Teens and Mobile Apps Privacy
The Berkman Center for Internet & Society and its Youth and Media Project are pleased to share a new report, the fifth in a series discussing issues of youth and privacy in collaboration with the Pew Research Center’s Internet & American Life Project.
58% of teens have downloaded an “app” to their cell phone or tablet computer.
As part of an ongoing collaboration with the Pew Internet Project to study American teens’ technology use and privacy-related behaviors, this study focuses specifically on youth use of mobile software applications or “apps,” using both a survey and focus group interviews. The focus on apps in this study follows policy maker and advocates’ interest in the topic, as growing numbers of teens gain access to internet-enabled smartphones and tablet computers.
The nationally representative survey of youth and parents finds that 58% of all U.S. teens ages 12-17 have downloaded a software application or “app” to their cell phone or tablet computer. Among American teens, 78% of teens have a cell phone and 23% of teens have a tablet computer; 82% own at least one of these mobile devices. Within this subgroup of teens who own cell phones or tablets, 71% say they have downloaded an app to one of those devices. These figures are higher than similar measures of adult app downloading on mobile devices.
As noted in previous reports, older teens are more likely than younger teens to own cell phones, but teens of all ages are equally likely to own tablets. However, among teens who own at least one of these mobile devices, app downloading does not vary significantly by age; 66% of those ages 12-13 download apps, compared with 73% of those ages 14-17.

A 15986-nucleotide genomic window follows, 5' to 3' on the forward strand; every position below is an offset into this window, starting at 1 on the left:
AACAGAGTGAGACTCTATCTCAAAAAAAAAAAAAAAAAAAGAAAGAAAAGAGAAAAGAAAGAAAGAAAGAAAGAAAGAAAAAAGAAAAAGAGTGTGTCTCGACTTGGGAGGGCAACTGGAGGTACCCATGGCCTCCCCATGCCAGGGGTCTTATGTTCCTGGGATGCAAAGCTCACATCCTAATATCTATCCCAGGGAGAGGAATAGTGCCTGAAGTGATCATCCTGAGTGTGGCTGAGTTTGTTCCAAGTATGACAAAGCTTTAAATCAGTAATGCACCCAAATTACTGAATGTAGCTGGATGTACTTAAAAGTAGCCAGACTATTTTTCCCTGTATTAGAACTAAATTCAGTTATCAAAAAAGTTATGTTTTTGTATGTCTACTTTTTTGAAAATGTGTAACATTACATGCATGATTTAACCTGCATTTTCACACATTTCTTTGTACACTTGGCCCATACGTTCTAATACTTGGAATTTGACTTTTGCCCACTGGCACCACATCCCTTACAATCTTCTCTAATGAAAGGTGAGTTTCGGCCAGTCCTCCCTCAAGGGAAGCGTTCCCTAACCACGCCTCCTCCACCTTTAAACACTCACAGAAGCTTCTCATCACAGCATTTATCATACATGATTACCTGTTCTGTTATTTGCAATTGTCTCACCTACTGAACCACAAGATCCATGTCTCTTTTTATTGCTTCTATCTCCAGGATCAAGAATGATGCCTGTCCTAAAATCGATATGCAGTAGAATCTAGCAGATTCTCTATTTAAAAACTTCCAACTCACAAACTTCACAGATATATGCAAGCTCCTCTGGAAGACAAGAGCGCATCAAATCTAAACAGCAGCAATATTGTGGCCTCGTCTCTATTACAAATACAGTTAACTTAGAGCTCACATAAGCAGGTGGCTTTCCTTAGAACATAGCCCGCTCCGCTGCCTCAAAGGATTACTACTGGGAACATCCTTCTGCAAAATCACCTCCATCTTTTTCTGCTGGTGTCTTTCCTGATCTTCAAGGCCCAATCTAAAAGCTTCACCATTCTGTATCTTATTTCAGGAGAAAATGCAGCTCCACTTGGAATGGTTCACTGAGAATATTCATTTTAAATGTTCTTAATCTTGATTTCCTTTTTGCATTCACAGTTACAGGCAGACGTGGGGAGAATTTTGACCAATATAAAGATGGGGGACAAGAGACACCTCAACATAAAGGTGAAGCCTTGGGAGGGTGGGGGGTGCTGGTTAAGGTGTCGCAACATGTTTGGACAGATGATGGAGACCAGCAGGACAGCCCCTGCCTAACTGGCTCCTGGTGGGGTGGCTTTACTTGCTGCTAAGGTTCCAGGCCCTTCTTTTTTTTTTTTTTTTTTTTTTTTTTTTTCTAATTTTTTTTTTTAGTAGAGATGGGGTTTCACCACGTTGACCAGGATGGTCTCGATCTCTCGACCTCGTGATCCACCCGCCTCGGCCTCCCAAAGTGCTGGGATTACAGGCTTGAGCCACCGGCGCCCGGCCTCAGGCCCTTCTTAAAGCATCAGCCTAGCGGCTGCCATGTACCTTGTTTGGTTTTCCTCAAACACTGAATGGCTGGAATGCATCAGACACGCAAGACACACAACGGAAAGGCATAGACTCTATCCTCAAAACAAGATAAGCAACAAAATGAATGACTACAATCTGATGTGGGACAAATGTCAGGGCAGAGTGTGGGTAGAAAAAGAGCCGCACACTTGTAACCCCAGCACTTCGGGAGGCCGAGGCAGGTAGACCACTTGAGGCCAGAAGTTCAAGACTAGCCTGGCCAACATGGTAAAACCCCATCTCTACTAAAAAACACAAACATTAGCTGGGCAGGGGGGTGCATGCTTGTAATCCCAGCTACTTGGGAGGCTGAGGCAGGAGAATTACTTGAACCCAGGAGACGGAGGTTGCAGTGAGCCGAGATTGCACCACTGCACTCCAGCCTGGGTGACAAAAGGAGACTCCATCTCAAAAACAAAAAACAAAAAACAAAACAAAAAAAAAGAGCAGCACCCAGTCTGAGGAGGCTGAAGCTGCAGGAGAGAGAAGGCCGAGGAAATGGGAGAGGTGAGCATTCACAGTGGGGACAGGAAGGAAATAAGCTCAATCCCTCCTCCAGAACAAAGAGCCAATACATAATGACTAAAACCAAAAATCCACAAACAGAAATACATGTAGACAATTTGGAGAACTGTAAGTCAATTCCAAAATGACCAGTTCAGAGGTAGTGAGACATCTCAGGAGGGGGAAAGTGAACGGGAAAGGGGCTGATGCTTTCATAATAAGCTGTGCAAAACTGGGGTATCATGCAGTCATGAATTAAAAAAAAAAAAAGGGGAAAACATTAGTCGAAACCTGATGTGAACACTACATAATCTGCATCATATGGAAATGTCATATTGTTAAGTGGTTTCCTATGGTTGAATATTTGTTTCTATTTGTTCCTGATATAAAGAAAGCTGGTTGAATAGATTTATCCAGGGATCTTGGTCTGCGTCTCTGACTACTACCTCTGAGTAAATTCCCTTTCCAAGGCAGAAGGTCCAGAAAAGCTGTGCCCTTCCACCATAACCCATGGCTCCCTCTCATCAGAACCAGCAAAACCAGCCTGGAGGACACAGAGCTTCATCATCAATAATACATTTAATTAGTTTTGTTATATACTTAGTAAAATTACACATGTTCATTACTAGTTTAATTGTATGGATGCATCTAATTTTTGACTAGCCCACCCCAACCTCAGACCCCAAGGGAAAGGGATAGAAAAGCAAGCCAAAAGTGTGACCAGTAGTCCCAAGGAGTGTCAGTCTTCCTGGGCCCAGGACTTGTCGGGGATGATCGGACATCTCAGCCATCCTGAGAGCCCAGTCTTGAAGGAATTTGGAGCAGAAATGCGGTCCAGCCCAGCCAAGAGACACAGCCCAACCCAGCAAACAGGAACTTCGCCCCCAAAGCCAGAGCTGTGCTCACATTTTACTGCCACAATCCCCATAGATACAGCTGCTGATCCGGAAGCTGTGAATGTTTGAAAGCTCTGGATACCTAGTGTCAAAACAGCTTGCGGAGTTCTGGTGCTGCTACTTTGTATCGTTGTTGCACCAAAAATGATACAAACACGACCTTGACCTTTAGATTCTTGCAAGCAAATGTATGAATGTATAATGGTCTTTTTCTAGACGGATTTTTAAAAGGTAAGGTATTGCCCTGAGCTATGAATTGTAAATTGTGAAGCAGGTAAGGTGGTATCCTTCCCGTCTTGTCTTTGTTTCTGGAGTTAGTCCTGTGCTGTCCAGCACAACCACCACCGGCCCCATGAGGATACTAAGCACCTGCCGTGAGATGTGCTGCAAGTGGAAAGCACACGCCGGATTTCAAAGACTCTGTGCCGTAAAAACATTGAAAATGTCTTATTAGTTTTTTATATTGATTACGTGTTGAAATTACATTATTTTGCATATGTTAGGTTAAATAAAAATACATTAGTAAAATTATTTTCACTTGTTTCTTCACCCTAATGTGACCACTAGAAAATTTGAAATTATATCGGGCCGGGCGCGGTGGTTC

About the Pew Research Center’s Internet & American Life Project
The Pew Research Center’s Internet & American Life Project is one of seven projects that make up the Pew Research Center, a nonpartisan, nonprofit "fact tank" that provides information on the issues, attitudes and trends shaping America and the world. The Project produces reports exploring the impact of the Internet on families, communities, work and home, daily life, education, health care, and civic and political life. The Project aims to be an authoritative source on the evolution of the Internet through surveys that examine how Americans use the Internet and how their activities affect their lives.
About the Berkman Center for Internet & Society
The Berkman Center for Internet & Society at Harvard University is a research program founded to recognize, study, and engage the most difficult problems of the digital age and to share in their resolution in ways that advance the public interest. Founded in 1997, through a generous gift from Jack N. and Lillian R. Berkman, the Center is home to an ever-growing community of faculty, fellows, staff, and affiliates. Fundamental to its work is the study of the relationship between digital technologies and democratic values, including civic participation, access to knowledge, and the free flow of information. More information can be found at http://cyber.harvard.edu.
Mary Madden: firstname.lastname@example.org and 202-419-4515